In Budapest, the aspirant writer Adam Ellis from New York lives with the also American Lisa Warrington in an apartment that belongs to her chief József Kovács that Lisa worships. Kovács is ... See full summary »
At the memorial for his father, WWII hero, Major James Prentis (Alan Bates), John (Lambert Wilson) confesses a dark family secret to his own son, something that he has harbored for over ... See full summary »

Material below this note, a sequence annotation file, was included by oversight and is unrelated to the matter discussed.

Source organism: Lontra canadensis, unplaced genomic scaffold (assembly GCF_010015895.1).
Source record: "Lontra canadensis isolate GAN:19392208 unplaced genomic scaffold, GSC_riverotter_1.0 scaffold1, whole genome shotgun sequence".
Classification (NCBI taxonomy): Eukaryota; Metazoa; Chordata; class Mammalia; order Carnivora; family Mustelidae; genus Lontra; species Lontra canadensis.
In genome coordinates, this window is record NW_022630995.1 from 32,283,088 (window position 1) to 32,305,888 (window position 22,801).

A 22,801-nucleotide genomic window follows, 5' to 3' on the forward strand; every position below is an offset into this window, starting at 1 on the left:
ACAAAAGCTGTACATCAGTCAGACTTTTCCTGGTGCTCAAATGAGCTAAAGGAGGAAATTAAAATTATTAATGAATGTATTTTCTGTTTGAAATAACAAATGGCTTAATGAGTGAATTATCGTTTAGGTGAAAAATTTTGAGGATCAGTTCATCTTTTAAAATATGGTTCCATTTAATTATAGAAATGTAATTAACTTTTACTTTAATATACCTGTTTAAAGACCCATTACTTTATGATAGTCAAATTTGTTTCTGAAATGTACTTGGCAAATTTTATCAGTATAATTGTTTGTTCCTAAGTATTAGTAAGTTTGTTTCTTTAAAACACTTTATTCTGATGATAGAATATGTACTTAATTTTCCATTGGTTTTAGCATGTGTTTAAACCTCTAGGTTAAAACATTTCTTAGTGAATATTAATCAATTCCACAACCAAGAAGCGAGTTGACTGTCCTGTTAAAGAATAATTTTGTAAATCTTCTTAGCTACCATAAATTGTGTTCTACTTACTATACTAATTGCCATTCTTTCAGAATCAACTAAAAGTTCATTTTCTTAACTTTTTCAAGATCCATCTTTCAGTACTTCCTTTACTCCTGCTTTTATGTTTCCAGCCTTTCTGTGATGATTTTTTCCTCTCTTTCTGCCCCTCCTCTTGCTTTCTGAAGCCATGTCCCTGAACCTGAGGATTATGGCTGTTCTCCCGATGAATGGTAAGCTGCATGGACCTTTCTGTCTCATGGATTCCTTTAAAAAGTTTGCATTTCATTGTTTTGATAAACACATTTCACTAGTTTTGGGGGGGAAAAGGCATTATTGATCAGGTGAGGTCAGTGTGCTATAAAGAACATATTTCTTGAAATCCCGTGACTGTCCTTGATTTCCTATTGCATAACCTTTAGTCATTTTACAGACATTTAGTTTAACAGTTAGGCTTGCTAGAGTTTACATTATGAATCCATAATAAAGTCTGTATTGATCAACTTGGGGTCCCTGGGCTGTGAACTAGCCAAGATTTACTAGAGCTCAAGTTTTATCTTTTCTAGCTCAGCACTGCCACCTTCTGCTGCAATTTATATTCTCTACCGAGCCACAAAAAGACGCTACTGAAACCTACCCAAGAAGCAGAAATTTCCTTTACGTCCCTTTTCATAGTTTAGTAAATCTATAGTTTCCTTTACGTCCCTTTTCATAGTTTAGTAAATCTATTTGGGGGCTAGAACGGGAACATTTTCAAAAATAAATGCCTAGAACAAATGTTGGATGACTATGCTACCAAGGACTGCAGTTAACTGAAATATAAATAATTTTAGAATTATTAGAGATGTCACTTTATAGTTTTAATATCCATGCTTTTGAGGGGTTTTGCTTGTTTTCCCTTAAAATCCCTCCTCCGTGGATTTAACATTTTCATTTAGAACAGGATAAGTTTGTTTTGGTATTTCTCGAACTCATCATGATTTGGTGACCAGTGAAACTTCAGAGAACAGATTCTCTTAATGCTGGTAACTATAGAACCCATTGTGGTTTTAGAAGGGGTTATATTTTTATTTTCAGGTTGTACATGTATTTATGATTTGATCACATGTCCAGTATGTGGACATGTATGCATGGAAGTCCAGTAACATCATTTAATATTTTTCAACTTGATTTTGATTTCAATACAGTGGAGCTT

Did John Lennon's alleged hypocrisy ended up getting him killed? That is one of the gunning themes that are brought to the line of cinematic fire in the well-executed "The Killing of John Lennon". The film focuses on the deranged adult life of Lennon assassin Mark David Chapman and his daily fixation with the literary work "The Catcher in The Rye". It starts from his young adult days residing in Hawaii and reaches to Chapman's deadly journey to Lennon's home in Manhattan. Writer-Director Andrew Piddington does a credible job in depicting Chapman's plodding disintegration to maniacal madness. However, he was a tad of a nowhere man with his underdeveloped, sluggish script. Imagine unknown Jonas Ball stealing the show as the deranged Chapman. I am sure it was a hard day's night for Jonas evolving into that character. Ball had to have balls to do it. It is one of the best acting performances of the year by an actor with a testicular last name. Piddington wisely also incorporates the theme of the hunger for social acceptability and popularity within Chapman's deviousness, and how man could be catapulted into literary theory obsessively in low self-esteem states. I do not think many Beatles fans will be twisting and shouting jubilantly with a viewing of "The Killing of John Lennon" but they should see it more as an objective narrative than a helter skelter fable. **** Good
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